All that’s bad in the Silicon Valley
The final season of ‘Silicon Valley’ returns with its signature biting humour that lays bare the hypocrisy of big tech and all that’s wrong with the startup world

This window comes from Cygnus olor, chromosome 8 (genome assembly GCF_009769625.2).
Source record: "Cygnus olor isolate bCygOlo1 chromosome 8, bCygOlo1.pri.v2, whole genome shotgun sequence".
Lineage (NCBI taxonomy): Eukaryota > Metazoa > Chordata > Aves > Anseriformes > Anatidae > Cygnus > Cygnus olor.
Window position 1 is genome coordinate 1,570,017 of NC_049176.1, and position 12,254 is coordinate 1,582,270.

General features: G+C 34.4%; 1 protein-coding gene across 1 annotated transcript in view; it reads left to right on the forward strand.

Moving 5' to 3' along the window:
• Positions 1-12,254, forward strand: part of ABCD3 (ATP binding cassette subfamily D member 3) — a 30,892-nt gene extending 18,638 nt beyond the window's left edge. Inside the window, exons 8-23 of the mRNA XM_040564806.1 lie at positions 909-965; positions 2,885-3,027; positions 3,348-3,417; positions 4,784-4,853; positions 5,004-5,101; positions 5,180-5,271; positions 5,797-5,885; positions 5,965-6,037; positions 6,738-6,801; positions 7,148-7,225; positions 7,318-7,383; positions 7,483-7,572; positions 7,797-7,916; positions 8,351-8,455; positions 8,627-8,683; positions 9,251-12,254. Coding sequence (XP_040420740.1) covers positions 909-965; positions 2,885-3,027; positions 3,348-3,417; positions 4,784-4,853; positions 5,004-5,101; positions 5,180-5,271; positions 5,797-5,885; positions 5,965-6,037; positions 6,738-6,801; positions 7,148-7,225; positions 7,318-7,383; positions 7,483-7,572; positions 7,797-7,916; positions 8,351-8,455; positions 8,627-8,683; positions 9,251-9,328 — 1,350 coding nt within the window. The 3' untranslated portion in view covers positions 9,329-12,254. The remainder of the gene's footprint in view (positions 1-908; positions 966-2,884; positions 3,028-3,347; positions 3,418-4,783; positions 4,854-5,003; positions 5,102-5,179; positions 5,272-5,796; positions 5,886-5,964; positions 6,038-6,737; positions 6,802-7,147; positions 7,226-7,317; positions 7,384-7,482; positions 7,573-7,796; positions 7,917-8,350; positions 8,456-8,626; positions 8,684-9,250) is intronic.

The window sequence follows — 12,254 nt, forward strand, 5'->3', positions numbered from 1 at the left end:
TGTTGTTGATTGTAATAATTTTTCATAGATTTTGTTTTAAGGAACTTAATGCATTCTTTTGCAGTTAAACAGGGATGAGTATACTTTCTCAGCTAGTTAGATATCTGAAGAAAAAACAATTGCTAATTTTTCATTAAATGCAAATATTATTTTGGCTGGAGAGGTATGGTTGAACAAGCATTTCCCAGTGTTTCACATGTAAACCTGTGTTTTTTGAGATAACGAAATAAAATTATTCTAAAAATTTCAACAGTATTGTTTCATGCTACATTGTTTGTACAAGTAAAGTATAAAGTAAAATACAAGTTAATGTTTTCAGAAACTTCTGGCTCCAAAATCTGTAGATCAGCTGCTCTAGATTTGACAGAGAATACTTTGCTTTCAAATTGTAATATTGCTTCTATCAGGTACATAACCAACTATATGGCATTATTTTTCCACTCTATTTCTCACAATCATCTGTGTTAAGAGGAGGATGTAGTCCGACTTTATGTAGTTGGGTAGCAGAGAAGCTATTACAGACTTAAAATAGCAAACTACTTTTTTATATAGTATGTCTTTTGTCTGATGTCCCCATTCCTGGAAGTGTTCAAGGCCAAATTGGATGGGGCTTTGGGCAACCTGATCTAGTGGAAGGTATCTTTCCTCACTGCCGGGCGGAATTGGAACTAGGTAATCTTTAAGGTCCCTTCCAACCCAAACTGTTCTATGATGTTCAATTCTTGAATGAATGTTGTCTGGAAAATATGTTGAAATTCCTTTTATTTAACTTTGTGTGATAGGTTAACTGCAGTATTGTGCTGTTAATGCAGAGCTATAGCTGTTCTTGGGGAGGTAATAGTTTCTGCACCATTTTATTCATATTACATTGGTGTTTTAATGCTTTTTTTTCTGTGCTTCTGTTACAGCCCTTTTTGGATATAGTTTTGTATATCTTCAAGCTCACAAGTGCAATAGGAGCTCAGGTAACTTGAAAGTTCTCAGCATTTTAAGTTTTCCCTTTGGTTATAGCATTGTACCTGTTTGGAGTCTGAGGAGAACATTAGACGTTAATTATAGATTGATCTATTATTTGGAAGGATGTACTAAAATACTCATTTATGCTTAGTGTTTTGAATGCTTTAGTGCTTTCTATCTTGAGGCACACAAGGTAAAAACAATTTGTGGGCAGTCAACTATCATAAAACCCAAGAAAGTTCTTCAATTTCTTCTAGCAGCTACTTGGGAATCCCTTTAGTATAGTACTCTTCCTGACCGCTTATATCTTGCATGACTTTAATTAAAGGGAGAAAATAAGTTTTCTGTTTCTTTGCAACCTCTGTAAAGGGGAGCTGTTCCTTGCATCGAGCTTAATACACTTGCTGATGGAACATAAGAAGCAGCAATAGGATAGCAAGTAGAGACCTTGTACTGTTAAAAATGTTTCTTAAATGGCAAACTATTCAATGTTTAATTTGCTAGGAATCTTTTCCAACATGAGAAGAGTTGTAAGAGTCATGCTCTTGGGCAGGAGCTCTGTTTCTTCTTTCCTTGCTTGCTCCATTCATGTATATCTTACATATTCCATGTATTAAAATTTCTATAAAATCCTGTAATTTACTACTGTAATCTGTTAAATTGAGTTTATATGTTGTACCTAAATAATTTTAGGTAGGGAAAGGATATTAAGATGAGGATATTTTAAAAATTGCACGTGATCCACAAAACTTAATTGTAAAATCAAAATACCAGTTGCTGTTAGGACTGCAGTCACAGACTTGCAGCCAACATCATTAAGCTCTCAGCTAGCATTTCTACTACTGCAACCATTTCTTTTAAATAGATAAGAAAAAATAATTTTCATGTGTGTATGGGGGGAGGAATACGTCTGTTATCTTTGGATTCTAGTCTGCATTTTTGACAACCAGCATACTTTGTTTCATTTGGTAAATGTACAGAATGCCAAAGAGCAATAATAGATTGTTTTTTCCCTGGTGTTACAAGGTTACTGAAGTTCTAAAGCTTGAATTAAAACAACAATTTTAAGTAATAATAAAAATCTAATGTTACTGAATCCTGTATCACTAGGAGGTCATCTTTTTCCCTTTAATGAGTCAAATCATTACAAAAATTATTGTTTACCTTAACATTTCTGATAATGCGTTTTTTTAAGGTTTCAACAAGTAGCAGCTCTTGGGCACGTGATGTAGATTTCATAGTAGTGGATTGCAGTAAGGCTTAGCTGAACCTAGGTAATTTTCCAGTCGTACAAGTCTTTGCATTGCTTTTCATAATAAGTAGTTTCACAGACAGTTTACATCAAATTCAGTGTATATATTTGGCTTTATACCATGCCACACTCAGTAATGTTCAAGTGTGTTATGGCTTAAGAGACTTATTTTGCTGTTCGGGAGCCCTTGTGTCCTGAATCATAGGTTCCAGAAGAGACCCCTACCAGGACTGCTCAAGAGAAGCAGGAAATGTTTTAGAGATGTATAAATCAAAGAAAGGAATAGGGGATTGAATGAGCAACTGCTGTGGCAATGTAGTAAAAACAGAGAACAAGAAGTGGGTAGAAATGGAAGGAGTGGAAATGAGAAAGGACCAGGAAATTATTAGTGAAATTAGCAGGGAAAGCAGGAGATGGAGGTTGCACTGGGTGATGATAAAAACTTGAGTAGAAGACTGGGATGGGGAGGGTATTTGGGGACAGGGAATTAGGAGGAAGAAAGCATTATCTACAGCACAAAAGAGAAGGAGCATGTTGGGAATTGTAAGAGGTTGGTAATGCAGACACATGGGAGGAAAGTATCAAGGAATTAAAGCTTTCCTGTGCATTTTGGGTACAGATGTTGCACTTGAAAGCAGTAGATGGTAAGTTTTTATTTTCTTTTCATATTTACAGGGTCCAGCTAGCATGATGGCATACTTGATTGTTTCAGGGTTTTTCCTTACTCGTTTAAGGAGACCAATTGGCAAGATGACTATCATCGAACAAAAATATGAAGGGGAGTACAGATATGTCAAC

In its sixth and final season, Silicon Valley, the satire that mirrors life in the tech world with eerie yet hilarious accuracy, touches on success, data privacy, competition and ethics. It’s a show that’s mercilessly exposed the Valley’s hypocrisy, and, in this season, the parallels to the real world seem even closer. After starting in a garage and running into every conceivable problem, Pied Piper has become a big tech player with 500 employees, and the dilemmas that scale brings. CEO Richard Hendricks keeps his stand against monetizing user data, but the writers explore the dark side of holding too fast to an idea. To keep the dream alive and raise funding, Richard does make ethical compromises. The show goes into troubled relationships in the founding team, and takes digs at the Valley attempts at being “woke"—“hacking hunger" while discussing deals over caviar, anti-tech evangelists, and a parody of Burning Man. It’s scathing, sarcastic and a lot of fun.
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